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ARS Home » Pacific West Area » Riverside, California » Agricultural Water Efficiency and Salinity Research Unit » Research » Publications at this Location » Publication #374379

Research Project: Identifying, Quantifying and Tracking Microbial Contaminants, Antibiotics and Antibiotic Resistance Genes in Order to Protect Food and Water Supplies

Location: Agricultural Water Efficiency and Salinity Research Unit

Title: Impact of phosphate adsorption on the mobility of PANI-supported nano zero-valent iron

item LIN, DANTONG - Tsinghua University
item Bradford, Scott
item HU, LIMING - Tsinghua University
item LO, IRENE - Hong Kong University Of Science

Submitted to: Vadose Zone Journal
Publication Type: Peer Reviewed Journal
Publication Acceptance Date: 11/16/2020
Publication Date: 1/18/2021
Citation: Lin, D., Bradford, S.A., Hu, L., Lo, I. 2021. Impact of phosphate adsorption on the mobility of PANI-supported nano zero-valent iron. Vadose Zone Journal. 20(2). Article e20091.

Interpretive Summary: Groundwater contamination is an important problem in many regions of the United States, and remediation can be greatly enhanced by injection of nano-sized iron particles at these sites. However, adsorption of groundwater contaminants on the iron particles may enhance their groundwater mobility and thereby create a pollution source. Studies were undertaken to assess the potential risks from contaminant adsorption on iron particles. Results demonstrate that adsorption of a negatively charged contaminant like phosphate increased the mobility of iron particles and facilitated contaminant transport. This information indicates a potential risk from using nano-sized iron to remediate contaminated sites. This information will be of interest to scientists and engineers concerned with protecting groundwater quality and remediating hazardous waste sites with iron particles.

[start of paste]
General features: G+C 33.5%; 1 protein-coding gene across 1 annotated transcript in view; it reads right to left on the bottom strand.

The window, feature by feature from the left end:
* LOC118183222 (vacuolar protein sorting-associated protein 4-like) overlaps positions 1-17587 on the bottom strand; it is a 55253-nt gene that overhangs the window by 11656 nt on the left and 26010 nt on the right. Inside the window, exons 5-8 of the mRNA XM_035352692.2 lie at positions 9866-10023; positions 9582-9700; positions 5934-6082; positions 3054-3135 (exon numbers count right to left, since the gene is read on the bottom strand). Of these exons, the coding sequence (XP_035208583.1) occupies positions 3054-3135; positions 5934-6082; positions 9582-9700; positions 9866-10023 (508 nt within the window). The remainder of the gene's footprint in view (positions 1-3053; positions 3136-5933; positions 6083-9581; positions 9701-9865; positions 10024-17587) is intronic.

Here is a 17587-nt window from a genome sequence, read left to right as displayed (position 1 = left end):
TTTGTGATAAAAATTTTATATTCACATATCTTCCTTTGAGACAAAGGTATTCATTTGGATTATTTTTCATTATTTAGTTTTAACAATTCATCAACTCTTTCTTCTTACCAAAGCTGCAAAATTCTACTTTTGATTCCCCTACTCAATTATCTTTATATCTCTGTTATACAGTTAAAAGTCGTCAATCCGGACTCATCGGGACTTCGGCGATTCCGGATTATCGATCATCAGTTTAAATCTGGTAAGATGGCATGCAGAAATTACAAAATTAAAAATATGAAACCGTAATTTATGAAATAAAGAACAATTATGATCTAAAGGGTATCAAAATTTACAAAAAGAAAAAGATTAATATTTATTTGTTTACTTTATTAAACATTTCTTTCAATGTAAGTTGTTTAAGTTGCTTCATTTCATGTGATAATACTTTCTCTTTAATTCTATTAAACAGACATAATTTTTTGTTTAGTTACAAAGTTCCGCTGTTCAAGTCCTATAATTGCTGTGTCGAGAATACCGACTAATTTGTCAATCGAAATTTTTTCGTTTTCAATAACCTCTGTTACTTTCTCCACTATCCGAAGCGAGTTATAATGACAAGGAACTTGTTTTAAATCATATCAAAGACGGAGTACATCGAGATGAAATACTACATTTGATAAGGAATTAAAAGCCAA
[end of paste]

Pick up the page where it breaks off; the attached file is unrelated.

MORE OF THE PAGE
Technical Abstract: Nano zero-valent iron (nZVI) has been used for in situ groundwater remediation due to its strong adsorption and reaction characteristics. However, oxyanion contaminants in groundwater can ready adsorbed onto the surface of nZVI. This can potentially alter the mobility of nZVI and create a secondary pollution source, but these issues have not yet been systematically investigated. In this study, polyaniline-supported nZVI (PnZVI) and phosphate-sorbed PnZVI (PS-PnZVI) were synthesized in the laboratory. The sedimentation and transport behavior of these two nZVI particles were investigated, compared, and mathematically modeled to better understand the impact of phosphate adsorption on these processes. Results showed that phosphate adsorption can enhance the stability and mobility of PnZVI. Interaction energy calculations that considered van der Waals and magnetic attraction, electrostatic double layer and Born repulsion, and the influence of nanoscale roughness and binary charge heterogeneity were conducted to better infer mechanisms causing nZVI particle sedimentation and retention. Nanoscale roughness and binary charge heterogeneity were found to significantly decrease the energy barrier, but not to low enough levels to explain the observed behavior. The rapid settling of PnZVI was attributed to strong magnetic attraction between particles, which produced rapid aggregation and retention due to straining and/or hydrodynamic bridging. Phosphate adsorption enhanced the mobility of PS-PnZVI in comparison with PnZVI due to a decrease in particle size and aggregation, and an increase in the energy barrier with the porous media. A potential risk of nZVI particles to facilitate oxyanion contaminant transport was demonstrated for phosphate.